How can research contribute to societal transformations in the direction of sustainability?
Transformations can only succeed if many stakeholders work together towards greater sustainability. Transformative researchers often view themselves as guides or facilitators. They work on a diverse range of outputs that impart transformation knowledge. They experiment with innovative methods that enable the participation of different stakeholders. They also consider necessary changes in their own practices and in the structures of academia in order to enable more sustainable research, teaching, and living.
The following comments are not exhaustive. They are mainly based on a snowball survey circulated in the first quarter of 2022 within the network of the Academies, starting with SCNAT. In 2023, we aim to address, among other things, the question of how scientific contributions are perceived by different stakeholders in society.
Methodological diversity and development
Researchers emphasize working with research approaches and methods that focus on societal engagement, including:
- Real labs
- Living labs
- Participatory research
- Action research
- Transdisciplinary methods, including reflexive workshops
In dialogue with others, they seek to help shape transformations by:
- Prompting changes in existing perspectives
- Reframing problems to elicit different questions
- Making unheard voices heard
- Transferring case-specific ideas and knowledge to other regions (“cross-pollination between research regions”)
- Strengthening self-organized groups
- Sparking public discourse and deliberation
- Enabling collaborative and transformative learning.
In addition to journal articles, researchers work on a variety of outputs – usually in collaboration with expert practitioners – in an effort to disseminate transformation knowledge.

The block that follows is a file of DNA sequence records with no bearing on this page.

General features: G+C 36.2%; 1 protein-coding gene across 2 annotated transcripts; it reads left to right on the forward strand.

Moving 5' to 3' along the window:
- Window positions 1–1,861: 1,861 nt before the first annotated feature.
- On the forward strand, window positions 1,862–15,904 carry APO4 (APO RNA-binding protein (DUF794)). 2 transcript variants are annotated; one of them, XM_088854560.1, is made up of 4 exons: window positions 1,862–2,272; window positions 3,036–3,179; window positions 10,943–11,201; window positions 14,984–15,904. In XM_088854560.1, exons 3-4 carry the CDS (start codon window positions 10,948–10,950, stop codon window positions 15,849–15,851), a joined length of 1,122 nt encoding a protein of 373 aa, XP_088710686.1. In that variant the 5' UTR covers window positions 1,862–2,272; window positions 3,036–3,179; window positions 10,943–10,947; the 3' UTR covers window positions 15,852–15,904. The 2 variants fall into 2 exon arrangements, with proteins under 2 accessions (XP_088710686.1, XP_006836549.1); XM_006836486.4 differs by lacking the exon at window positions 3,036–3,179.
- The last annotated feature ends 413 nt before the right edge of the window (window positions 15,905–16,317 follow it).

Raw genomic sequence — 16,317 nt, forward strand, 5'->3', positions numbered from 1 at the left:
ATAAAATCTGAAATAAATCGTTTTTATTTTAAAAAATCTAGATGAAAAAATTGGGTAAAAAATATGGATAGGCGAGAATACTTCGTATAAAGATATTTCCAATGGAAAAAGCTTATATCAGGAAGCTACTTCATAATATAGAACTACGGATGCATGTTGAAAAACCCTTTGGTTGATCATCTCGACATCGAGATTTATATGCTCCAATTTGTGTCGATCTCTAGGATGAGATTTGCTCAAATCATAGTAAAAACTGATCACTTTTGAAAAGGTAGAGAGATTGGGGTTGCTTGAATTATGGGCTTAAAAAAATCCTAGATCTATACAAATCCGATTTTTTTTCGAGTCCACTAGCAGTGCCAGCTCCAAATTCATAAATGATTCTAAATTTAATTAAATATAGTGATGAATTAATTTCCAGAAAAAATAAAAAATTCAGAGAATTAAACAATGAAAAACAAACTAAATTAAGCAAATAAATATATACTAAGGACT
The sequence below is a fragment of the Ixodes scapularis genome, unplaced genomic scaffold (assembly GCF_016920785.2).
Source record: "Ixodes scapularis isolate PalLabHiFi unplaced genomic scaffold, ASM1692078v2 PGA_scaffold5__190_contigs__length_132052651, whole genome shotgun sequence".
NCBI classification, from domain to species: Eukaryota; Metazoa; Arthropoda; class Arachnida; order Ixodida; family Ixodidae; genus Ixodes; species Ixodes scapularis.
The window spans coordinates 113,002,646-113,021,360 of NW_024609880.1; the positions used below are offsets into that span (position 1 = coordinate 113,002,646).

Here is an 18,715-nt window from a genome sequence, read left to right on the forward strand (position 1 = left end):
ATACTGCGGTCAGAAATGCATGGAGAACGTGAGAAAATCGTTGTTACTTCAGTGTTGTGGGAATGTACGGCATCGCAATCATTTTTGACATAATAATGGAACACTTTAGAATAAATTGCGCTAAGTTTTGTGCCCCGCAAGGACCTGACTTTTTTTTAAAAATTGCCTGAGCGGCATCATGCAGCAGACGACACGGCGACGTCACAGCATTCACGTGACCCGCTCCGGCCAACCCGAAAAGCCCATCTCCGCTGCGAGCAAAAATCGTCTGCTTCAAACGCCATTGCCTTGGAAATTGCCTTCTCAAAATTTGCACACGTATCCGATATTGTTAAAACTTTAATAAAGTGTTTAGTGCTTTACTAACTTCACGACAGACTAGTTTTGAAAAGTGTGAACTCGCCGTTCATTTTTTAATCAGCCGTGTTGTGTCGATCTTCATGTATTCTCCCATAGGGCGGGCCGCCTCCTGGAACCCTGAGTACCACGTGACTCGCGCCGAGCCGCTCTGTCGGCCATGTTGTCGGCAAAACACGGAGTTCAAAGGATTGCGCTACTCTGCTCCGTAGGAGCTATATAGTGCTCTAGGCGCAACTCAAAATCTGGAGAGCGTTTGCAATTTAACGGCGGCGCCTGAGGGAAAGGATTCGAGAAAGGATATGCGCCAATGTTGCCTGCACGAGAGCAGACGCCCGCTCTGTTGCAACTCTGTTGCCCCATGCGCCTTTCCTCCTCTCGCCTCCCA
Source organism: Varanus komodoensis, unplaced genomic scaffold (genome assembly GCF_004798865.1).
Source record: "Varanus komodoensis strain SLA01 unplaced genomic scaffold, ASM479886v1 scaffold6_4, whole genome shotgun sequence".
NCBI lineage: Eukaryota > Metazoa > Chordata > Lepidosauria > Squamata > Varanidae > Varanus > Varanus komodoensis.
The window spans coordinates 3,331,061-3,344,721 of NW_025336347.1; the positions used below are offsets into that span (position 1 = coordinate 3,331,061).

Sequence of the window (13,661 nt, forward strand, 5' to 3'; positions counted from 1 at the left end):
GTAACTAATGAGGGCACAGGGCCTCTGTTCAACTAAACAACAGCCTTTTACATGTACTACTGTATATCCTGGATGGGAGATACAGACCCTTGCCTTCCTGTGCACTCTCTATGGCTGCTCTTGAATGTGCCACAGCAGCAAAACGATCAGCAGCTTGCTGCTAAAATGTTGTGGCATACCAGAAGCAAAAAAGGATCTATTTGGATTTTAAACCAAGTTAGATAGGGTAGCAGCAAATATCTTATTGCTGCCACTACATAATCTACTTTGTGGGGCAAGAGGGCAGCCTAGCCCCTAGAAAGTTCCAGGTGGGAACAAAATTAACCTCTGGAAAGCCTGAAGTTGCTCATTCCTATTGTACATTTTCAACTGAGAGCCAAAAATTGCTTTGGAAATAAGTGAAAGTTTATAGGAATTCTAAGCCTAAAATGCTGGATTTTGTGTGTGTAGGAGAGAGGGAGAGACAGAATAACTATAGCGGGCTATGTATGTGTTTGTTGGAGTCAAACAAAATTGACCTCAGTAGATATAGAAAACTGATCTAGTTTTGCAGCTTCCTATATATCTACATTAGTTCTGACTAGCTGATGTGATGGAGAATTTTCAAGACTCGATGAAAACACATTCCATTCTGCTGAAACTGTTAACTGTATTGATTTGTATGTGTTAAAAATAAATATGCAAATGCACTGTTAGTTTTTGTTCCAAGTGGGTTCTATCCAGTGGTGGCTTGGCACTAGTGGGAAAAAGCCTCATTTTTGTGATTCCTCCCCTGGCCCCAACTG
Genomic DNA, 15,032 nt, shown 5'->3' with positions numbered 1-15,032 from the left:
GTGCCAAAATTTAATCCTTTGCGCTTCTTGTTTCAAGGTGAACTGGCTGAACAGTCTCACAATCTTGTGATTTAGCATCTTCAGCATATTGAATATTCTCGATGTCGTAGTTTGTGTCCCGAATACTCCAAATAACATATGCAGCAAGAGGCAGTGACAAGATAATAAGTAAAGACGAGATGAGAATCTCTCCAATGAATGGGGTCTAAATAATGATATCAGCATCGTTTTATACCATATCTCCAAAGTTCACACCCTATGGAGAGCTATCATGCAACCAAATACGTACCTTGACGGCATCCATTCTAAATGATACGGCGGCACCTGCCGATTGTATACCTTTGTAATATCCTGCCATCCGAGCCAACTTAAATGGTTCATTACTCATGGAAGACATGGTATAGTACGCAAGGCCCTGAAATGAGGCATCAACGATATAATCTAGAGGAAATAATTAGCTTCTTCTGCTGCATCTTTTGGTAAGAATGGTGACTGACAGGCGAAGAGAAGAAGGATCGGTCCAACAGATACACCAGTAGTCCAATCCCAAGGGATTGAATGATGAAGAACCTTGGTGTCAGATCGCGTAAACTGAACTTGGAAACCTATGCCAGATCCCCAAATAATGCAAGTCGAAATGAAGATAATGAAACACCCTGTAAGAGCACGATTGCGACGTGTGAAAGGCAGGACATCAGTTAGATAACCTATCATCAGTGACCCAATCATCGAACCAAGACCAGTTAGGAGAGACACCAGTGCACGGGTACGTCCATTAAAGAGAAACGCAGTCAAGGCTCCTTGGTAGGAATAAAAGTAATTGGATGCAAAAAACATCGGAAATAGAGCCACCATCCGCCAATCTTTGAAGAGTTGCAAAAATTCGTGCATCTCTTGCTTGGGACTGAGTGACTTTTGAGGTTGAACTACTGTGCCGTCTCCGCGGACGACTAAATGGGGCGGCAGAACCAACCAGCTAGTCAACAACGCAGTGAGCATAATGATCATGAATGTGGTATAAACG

- Policy briefs
- Training programmes
- Alternative narratives, paradigms
- Success stories
Reflecting on one’s own practices and linking research and teaching
Researchers often view themselves as part of sustainability transformations, review their own practices vis-à-vis sustainability, and engage in corresponding discussions with students. Against this backdrop, student feedback on ongoing research is also considered part of efforts to reflect on and refine concepts and approaches.
“Transformation of science”
Finally, researchers consider how universities and research funding should be designed so that science itself can enhance its impact on societal transformations towards greater sustainability.
Systems knowledge refers to analytical and descriptive knowledge about the actual state of the system or problem.
With target knowledge we describe knowledge about desired future developments of the system or problem.
Transformation knowledge refers the knowledge about how we can move from the actual state to the more desirable state.
One strand of inquiry among sustainability researchers is dedicated to the question of how research, teaching, and universities themselves can be made more sustainable in order to support sustainability transformations.
The Declaration on Research Assessment (DORA) calls, among other things, for funding applications not to be assessed (solely) on the basis of impact factors, but rather to consider the research output in its entirety (incl. scientific outreach, conference contributions, collaboration with stakeholders).